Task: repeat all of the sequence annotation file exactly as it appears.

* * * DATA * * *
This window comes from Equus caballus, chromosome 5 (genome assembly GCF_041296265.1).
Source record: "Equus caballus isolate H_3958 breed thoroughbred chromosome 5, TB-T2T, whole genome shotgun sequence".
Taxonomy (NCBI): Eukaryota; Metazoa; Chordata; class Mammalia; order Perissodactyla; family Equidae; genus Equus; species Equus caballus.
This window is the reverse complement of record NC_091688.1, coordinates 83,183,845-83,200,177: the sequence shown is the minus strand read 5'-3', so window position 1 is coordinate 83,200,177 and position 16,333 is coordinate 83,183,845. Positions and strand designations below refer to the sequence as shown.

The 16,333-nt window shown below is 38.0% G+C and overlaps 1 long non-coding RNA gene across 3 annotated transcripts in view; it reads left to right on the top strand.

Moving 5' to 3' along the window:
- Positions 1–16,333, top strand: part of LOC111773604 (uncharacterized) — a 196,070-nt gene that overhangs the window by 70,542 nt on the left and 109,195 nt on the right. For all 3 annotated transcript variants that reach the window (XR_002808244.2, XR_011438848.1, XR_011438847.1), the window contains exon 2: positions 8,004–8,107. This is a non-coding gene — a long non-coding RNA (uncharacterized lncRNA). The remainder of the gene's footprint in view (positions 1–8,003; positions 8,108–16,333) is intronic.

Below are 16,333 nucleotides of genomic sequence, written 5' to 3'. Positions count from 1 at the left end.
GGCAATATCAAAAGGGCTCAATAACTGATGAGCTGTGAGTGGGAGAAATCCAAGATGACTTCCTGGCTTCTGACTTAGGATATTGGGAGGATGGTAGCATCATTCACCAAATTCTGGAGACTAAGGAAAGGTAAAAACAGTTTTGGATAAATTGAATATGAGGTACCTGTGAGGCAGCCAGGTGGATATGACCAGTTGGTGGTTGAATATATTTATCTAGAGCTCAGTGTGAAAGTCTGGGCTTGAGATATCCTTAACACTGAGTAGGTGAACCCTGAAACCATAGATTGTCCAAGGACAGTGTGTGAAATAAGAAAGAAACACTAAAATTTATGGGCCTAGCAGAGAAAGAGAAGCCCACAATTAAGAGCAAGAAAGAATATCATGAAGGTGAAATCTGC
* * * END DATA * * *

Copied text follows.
This window comes from Equus caballus, chromosome 5 (genome assembly GCF_041296265.1).
Source record: "Equus caballus isolate H_3958 breed thoroughbred chromosome 5, TB-T2T, whole genome shotgun sequence".
Taxonomy (NCBI): Eukaryota; Metazoa; Chordata; class Mammalia; order Perissodactyla; family Equidae; genus Equus; species Equus caballus.
This window is the reverse complement of record NC_091688.1, coordinates 83,183,845-83,200,177: the sequence shown is the minus strand read 5'-3', so window position 1 is coordinate 83,200,177 and position 16,333 is coordinate 83,183,845. Positions and strand designations below refer to the sequence as shown.

The 16,333-nt window shown below is 38.0% G+C and overlaps 1 long non-coding RNA gene across 3 annotated transcripts in view; it reads left to right on the top strand.

Moving 5' to 3' along the window:
- Positions 1–16,333, top strand: part of LOC111773604 (uncharacterized) — a 196,070-nt gene that overhangs the window by 70,542 nt on the left and 109,195 nt on the right. For all 3 annotated transcript variants that reach the window (XR_002808244.2, XR_011438848.1, XR_011438847.1), the window contains exon 2: positions 8,004–8,107. This is a non-coding gene — a long non-coding RNA (uncharacterized lncRNA). The remainder of the gene's footprint in view (positions 1–8,003; positions 8,108–16,333) is intronic.

Below are 16,333 nucleotides of genomic sequence, written 5' to 3'. Positions count from 1 at the left end.
GGCAATATCAAAAGGGCTCAATAACTGATGAGCTGTGAGTGGGAGAAATCCAAGATGACTTCCTGGCTTCTGACTTAGGATATTGGGAGGATGGTAGCATCATTCACCAAATTCTGGAGACTAAGGAAAGGTAAAAACAGTTTTGGATAAATTGAATATGAGGTACCTGTGAGGCAGCCAGGTGGATATGACCAGTTGGTGGTTGAATATATTTATCTAGAGCTCAGTGTGAAAGTCTGGGCTTGAGATATCCTTAACACTGAGTAGGTGAACCCTGAAACCATAGATTGTCCAAGGACAGTGTGTGAAATAAGAAAGAAACACTAAAATTTATGGGCCTAGCAGAGAAAGAGAAGCCCACAATTAAGAGCAAGAAAGAATATCATGAAGGTGAAATCTGC